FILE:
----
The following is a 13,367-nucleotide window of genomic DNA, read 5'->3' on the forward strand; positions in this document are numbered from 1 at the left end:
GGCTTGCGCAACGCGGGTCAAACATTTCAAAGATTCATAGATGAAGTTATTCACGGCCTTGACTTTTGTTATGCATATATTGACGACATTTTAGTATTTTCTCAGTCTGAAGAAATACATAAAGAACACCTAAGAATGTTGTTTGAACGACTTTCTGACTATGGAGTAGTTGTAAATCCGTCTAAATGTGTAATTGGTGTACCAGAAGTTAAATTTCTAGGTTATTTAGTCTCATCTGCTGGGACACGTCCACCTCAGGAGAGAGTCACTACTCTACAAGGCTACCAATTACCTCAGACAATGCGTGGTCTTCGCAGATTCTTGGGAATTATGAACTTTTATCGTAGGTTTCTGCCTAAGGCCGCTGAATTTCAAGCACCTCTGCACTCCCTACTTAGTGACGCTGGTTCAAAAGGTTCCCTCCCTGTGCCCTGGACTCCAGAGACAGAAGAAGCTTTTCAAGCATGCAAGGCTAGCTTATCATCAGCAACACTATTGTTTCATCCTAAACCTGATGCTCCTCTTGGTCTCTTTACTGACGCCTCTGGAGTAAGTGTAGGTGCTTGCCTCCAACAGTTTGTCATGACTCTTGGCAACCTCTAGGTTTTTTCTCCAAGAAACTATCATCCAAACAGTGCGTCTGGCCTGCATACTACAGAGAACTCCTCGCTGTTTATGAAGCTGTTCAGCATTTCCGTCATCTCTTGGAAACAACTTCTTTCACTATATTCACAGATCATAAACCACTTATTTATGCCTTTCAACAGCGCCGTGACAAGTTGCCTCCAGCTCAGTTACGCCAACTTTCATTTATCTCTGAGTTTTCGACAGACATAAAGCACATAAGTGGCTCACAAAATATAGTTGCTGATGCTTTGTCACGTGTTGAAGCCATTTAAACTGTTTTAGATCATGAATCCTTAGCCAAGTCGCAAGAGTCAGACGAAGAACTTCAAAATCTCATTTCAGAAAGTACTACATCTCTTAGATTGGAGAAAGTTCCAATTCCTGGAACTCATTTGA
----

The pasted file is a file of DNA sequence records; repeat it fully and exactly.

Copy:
The following is a 13,367-nucleotide window of genomic DNA, read 5'->3' on the forward strand; positions in this document are numbered from 1 at the left end:
GGCTTGCGCAACGCGGGTCAAACATTTCAAAGATTCATAGATGAAGTTATTCACGGCCTTGACTTTTGTTATGCATATATTGACGACATTTTAGTATTTTCTCAGTCTGAAGAAATACATAAAGAACACCTAAGAATGTTGTTTGAACGACTTTCTGACTATGGAGTAGTTGTAAATCCGTCTAAATGTGTAATTGGTGTACCAGAAGTTAAATTTCTAGGTTATTTAGTCTCATCTGCTGGGACACGTCCACCTCAGGAGAGAGTCACTACTCTACAAGGCTACCAATTACCTCAGACAATGCGTGGTCTTCGCAGATTCTTGGGAATTATGAACTTTTATCGTAGGTTTCTGCCTAAGGCCGCTGAATTTCAAGCACCTCTGCACTCCCTACTTAGTGACGCTGGTTCAAAAGGTTCCCTCCCTGTGCCCTGGACTCCAGAGACAGAAGAAGCTTTTCAAGCATGCAAGGCTAGCTTATCATCAGCAACACTATTGTTTCATCCTAAACCTGATGCTCCTCTTGGTCTCTTTACTGACGCCTCTGGAGTAAGTGTAGGTGCTTGCCTCCAACAGTTTGTCATGACTCTTGGCAACCTCTAGGTTTTTTCTCCAAGAAACTATCATCCAAACAGTGCGTCTGGCCTGCATACTACAGAGAACTCCTCGCTGTTTATGAAGCTGTTCAGCATTTCCGTCATCTCTTGGAAACAACTTCTTTCACTATATTCACAGATCATAAACCACTTATTTATGCCTTTCAACAGCGCCGTGACAAGTTGCCTCCAGCTCAGTTACGCCAACTTTCATTTATCTCTGAGTTTTCGACAGACATAAAGCACATAAGTGGCTCACAAAATATAGTTGCTGATGCTTTGTCACGTGTTGAAGCCATTTAAACTGTTTTAGATCATGAATCCTTAGCCAAGTCGCAAGAGTCAGACGAAGAACTTCAAAATCTCATTTCAGAAAGTACTACATCTCTTAGATTGGAGAAAGTTCCAATTCCTGGAACTCATTTGA